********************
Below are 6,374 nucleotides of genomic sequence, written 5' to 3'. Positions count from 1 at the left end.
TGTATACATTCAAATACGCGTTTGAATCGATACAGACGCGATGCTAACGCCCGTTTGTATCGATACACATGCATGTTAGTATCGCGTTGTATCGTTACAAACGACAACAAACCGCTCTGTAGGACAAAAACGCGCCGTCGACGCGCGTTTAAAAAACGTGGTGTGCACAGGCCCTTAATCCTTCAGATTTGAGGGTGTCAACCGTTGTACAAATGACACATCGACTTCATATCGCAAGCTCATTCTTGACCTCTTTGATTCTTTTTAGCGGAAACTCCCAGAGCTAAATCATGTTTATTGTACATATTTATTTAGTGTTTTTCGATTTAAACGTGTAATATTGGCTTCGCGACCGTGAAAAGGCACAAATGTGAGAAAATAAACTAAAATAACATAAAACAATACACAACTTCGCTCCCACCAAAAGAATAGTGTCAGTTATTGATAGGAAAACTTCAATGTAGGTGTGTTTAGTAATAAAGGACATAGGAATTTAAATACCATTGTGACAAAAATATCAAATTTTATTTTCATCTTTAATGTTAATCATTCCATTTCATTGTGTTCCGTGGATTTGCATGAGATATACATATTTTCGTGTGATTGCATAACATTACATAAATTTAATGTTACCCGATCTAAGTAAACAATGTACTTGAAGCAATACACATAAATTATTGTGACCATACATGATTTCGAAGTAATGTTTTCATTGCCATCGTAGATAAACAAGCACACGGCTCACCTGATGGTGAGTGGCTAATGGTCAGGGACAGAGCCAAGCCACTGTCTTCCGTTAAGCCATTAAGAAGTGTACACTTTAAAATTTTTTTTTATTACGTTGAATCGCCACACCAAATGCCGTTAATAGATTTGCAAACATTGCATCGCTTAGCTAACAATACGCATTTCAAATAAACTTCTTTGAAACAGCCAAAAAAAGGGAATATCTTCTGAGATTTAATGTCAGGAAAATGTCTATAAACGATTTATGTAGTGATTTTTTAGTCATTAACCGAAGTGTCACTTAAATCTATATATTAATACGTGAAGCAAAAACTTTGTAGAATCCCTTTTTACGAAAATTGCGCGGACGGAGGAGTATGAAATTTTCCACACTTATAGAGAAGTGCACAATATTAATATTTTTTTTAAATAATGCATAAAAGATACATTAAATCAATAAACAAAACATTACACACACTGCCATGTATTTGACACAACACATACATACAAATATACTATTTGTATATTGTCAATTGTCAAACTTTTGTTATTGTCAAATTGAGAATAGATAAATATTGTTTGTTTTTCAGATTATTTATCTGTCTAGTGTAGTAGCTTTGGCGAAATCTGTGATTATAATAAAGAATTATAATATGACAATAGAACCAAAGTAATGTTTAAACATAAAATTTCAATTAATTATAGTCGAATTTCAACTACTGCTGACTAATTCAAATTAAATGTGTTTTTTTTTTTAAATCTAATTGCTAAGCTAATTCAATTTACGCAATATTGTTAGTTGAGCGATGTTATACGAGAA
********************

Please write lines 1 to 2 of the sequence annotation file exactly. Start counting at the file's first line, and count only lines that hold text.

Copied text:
Below are 6,374 nucleotides of genomic sequence, written 5' to 3'. Positions count from 1 at the left end.
TGTATACATTCAAATACGCGTTTGAATCGATACAGACGCGATGCTAACGCCCGTTTGTATCGATACACATGCATGTTAGTATCGCGTTGTATCGTTACAAACGACAACAAACCGCTCTGTAGGACAAAAACGCGCCGTCGACGCGCGTTTAAAAAACGTGGTGTGCACAGGCCCTTAATCCTTCAGATTTGAGGGTGTCAACCGTTGTACAAATGACACATCGACTTCATATCGCAAGCTCATTCTTGACCTCTTTGATTCTTTTTAGCGGAAACTCCCAGAGCTAAATCATGTTTATTGTACATATTTATTTAGTGTTTTTCGATTTAAACGTGTAATATTGGCTTCGCGACCGTGAAAAGGCACAAATGTGAGAAAATAAACTAAAATAACATAAAACAATACACAACTTCGCTCCCACCAAAAGAATAGTGTCAGTTATTGATAGGAAAACTTCAATGTAGGTGTGTTTAGTAATAAAGGACATAGGAATTTAAATACCATTGTGACAAAAATATCAAATTTTATTTTCATCTTTAATGTTAATCATTCCATTTCATTGTGTTCCGTGGATTTGCATGAGATATACATATTTTCGTGTGATTGCATAACATTACATAAATTTAATGTTACCCGATCTAAGTAAACAATGTACTTGAAGCAATACACATAAATTATTGTGACCATACATGATTTCGAAGTAATGTTTTCATTGCCATCGTAGATAAACAAGCACACGGCTCACCTGATGGTGAGTGGCTAATGGTCAGGGACAGAGCCAAGCCACTGTCTTCCGTTAAGCCATTAAGAAGTGTACACTTTAAAATTTTTTTTTATTACGTTGAATCGCCACACCAAATGCCGTTAATAGATTTGCAAACATTGCATCGCTTAGCTAACAATACGCATTTCAAATAAACTTCTTTGAAACAGCCAAAAAAAGGGAATATCTTCTGAGATTTAATGTCAGGAAAATGTCTATAAACGATTTATGTAGTGATTTTTTAGTCATTAACCGAAGTGTCACTTAAATCTATATATTAATACGTGAAGCAAAAACTTTGTAGAATCCCTTTTTACGAAAATTGCGCGGACGGAGGAGTATGAAATTTTCCACACTTATAGAGAAGTGCACAATATTAATATTTTTTTTAAATAATGCATAAAAGATACATTAAATCAATAAACAAAACATTACACACACTGCCATGTATTTGACACAACACATACATACAAATATACTATTTGTATATTGTCAATTGTCAAACTTTTGTTATTGTCAAATTGAGAATAGATAAATATTGTTTGTTTTTCAGATTATTTATCTGTCTAGTGTAGTAGCTTTGGCGAAATCTGTGATTATAATAAAGAATTATAATATGACAATAGAACCAAAGTAATGTTTAAACATAAAATTTCAATTAATTATAGTCGAATTTCAACTACTGCTGACTAATTCAAATTAAATGTGTTTTTTTTTTTAAATCTAATTGCTAAGCTAATTCAATTTACGCAATATTGTTAGTTGAGCGATGTTATACGAGAA